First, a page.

Federal Minister for Water Resources Syed Khurshid Shah has said that “we are wasting water worth $10-15 billion every year while we look to the world for an aid of $2 billion”.

The minister made the remarks while speaking at the Lahore Chamber of Commerce and Industry (LCCI).

He pointed out that Pakistan’s water capacity was 140 million acre feet but its storage capacity was only 13 million acre feet. “Infrastructure is being built that will increase the storage capacity by 14 to 15 million acre feet.”

Shah said the government was striving to increase agriculture production in order to export the produce but floods dealt a big blow to the plan. “Some 80% of economy is related to agriculture but it is being ignored.”

The minister said about 60 years ago, the rupee and dollar were almost equal but today “there is a huge difference” – the reason being that people didn’t have trust.

In 1994-95, an agreement was signed to produce cheap electricity from coal but it was terminated as soon as the government changed, he added.

“We realised four or five years ago that Pakistan would be in a situation that it is facing today,” Shah claimed and added that the opposition had proposed a charter of economy to the then government.

He called Pakistan a rich and resourceful country, and if it was guided in the right direction, it could become self-reliant.

Speaking on the occasion, LCCI President Mian Nauman Kabir said floods were worsening with the passage of time as the deluge and droughts were wreaking havoc across the country.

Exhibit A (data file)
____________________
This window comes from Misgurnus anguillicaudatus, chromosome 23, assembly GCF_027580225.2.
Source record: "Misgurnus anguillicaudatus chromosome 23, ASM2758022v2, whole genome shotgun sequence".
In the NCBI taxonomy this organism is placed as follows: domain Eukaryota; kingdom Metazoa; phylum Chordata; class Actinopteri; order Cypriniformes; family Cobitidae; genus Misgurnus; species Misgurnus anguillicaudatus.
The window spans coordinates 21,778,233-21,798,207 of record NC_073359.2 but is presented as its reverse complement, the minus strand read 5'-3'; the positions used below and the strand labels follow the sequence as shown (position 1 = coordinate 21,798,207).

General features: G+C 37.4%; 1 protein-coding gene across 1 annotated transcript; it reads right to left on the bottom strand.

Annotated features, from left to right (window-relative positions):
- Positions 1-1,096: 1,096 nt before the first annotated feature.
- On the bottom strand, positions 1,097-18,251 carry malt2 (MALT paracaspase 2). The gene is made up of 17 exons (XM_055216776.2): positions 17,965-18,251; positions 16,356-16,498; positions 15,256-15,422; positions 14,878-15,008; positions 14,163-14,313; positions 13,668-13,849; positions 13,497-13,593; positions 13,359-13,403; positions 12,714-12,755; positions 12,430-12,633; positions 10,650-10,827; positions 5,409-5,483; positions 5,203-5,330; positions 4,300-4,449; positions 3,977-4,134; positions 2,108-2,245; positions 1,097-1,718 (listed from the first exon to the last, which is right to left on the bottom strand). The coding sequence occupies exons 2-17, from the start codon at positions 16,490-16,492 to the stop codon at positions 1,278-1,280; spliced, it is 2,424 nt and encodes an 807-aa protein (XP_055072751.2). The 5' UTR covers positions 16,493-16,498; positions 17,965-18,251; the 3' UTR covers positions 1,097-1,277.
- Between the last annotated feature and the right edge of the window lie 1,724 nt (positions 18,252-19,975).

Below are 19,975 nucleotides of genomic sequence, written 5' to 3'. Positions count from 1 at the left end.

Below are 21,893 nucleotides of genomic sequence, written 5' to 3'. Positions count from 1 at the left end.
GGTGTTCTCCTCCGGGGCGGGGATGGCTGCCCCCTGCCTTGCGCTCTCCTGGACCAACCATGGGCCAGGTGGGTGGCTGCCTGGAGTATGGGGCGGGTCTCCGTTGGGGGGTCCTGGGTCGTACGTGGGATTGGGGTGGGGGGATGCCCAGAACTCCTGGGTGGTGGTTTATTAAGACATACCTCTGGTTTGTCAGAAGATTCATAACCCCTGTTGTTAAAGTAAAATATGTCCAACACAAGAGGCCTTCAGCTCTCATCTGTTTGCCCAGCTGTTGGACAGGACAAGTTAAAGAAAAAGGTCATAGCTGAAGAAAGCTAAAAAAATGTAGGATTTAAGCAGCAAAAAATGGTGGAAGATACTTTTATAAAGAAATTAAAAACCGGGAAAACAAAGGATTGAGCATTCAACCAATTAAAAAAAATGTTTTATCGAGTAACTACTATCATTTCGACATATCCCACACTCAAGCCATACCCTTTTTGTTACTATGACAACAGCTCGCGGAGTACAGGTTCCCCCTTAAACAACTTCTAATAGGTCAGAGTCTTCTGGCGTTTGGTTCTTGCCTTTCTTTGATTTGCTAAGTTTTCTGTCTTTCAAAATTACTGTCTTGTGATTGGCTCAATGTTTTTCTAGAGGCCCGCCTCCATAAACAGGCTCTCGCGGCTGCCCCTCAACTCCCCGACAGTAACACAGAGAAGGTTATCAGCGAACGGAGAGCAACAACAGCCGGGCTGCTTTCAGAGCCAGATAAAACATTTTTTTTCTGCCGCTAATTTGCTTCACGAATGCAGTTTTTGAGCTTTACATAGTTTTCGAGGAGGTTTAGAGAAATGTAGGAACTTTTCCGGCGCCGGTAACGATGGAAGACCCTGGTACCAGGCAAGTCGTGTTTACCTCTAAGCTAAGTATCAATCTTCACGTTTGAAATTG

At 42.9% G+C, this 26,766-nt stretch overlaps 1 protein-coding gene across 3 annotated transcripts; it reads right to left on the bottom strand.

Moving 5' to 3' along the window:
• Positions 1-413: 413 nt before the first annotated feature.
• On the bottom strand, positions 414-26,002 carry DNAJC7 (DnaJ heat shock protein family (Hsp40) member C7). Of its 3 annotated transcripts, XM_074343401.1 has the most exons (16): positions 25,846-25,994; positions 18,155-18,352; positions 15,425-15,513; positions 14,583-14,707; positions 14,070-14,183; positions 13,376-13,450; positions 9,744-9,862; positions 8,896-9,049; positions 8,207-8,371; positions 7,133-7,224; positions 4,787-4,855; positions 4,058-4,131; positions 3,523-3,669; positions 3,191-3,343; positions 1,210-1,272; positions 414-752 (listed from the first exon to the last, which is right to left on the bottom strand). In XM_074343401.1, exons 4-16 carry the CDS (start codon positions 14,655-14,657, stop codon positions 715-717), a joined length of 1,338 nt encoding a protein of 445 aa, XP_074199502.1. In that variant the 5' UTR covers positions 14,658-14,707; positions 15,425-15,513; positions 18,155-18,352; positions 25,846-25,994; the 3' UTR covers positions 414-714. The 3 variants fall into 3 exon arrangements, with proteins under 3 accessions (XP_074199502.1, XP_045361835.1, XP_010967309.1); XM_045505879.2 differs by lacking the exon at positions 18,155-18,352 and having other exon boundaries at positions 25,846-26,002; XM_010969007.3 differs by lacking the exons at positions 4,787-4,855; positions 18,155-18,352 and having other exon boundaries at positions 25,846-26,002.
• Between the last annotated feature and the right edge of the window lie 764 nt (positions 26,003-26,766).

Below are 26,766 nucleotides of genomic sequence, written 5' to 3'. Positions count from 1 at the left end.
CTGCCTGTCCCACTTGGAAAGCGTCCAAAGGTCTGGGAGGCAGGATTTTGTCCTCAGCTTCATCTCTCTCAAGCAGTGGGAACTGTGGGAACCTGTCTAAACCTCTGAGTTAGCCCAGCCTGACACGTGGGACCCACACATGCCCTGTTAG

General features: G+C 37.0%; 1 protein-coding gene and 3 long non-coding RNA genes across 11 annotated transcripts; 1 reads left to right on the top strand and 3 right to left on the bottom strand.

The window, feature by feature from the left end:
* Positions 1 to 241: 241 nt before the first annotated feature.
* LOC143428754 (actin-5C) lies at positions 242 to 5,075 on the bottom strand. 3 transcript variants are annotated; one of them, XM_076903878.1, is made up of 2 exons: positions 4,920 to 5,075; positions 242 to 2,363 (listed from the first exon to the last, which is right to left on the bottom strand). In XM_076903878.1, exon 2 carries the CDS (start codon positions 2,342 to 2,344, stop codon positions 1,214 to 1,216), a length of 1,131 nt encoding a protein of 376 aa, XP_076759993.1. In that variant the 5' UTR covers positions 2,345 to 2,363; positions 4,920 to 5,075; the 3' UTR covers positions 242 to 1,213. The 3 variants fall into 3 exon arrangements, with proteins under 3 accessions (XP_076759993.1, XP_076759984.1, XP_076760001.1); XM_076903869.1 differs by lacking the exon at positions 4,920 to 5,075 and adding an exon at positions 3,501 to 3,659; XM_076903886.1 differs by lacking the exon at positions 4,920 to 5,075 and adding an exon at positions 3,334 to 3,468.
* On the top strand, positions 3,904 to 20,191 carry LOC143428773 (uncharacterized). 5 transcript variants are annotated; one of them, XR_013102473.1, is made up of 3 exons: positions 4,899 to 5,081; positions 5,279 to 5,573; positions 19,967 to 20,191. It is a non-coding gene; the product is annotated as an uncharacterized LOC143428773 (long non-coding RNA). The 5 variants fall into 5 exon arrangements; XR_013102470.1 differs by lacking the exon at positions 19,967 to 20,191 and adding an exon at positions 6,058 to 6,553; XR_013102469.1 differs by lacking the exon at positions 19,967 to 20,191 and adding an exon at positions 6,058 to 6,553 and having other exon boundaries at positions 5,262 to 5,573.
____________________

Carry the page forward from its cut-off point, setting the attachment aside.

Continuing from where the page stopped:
He cited an example of Iran, saying the neighbouring country was saving water with the help of manmade lakes while “we are wasting water by allowing it to fall into the sea”.

Kabir lamented that economic issues were not being discussed in the cabinet, adding that “the era of geopolitics is over, and now is the era of geo-economics”.

He said the devastating floods had played havoc and created newer and bigger challenges. “This scenario calls for taking immediate steps by all segments of society to rescue people who are still stuck in floodwaters and arrange maximum support for the internally displaced people.”

LCCI is also making all-out efforts. It has not only created Flood Relief Fund worth Rs50 million but is also supplying tents and food items to the affected areas to ease hardships.

LCCI’s executive committee members have also decided to rebuild a village containing at least 100 houses with its own expenses. This will be a community-based development project, which will include a school, a technical training centre, a healthcare centre for the general public and a health facility for animals.

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